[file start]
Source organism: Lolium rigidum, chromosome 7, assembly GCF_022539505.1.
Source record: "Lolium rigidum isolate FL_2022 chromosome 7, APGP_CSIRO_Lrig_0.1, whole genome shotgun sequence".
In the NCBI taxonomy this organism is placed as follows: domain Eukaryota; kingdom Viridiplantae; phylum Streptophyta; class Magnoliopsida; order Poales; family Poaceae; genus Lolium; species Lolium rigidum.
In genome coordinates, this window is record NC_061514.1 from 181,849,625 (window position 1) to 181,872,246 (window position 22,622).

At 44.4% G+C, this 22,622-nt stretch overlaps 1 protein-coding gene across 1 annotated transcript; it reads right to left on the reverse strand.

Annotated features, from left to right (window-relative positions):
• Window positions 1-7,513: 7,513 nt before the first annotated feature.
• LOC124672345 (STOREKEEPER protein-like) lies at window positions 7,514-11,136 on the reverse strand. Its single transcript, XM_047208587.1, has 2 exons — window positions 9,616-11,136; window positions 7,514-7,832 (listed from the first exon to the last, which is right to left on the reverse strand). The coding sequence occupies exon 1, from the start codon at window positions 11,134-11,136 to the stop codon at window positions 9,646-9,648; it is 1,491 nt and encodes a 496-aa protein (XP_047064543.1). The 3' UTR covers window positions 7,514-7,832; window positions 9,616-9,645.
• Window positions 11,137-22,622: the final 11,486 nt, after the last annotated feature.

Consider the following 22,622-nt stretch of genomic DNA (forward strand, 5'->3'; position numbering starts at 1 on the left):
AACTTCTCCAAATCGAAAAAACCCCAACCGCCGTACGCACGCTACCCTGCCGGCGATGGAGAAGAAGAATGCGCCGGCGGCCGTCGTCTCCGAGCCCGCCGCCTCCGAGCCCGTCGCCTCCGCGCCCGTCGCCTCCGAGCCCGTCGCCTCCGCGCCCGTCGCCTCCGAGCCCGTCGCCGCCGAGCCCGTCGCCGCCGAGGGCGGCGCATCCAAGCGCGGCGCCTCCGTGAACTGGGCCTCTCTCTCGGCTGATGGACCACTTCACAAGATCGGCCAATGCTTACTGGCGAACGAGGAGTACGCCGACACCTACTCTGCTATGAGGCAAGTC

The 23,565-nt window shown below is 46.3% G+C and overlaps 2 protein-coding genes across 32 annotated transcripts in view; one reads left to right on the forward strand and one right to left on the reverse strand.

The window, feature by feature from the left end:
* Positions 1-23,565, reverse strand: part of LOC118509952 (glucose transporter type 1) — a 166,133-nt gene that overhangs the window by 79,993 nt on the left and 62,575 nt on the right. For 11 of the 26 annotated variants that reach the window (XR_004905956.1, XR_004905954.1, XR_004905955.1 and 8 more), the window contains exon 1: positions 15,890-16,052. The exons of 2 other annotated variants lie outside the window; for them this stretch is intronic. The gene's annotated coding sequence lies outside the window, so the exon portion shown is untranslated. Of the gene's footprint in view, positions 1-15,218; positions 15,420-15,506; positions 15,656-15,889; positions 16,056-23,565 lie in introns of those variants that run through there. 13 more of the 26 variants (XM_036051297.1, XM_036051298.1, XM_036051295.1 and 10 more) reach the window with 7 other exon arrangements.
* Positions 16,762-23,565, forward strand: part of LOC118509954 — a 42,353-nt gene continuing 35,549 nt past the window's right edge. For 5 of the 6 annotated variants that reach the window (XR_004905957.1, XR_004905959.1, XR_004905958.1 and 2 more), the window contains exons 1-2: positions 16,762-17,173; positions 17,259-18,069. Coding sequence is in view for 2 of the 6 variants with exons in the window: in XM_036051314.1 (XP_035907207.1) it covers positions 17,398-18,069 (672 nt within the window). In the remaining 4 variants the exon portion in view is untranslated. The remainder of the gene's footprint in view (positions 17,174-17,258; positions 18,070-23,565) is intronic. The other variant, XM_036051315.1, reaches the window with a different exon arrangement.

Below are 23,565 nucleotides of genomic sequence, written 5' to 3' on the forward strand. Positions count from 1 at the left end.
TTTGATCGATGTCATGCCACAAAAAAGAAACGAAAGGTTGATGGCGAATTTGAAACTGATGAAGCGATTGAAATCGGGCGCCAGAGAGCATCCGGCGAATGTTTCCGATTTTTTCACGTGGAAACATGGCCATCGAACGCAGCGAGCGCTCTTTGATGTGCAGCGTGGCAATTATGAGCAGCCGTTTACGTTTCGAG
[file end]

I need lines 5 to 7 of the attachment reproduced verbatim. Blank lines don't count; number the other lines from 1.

At 44.4% G+C, this 22,622-nt stretch overlaps 1 protein-coding gene across 1 annotated transcript; it reads right to left on the reverse strand.

Annotated features, from left to right (window-relative positions):
• Window positions 1-7,513: 7,513 nt before the first annotated feature.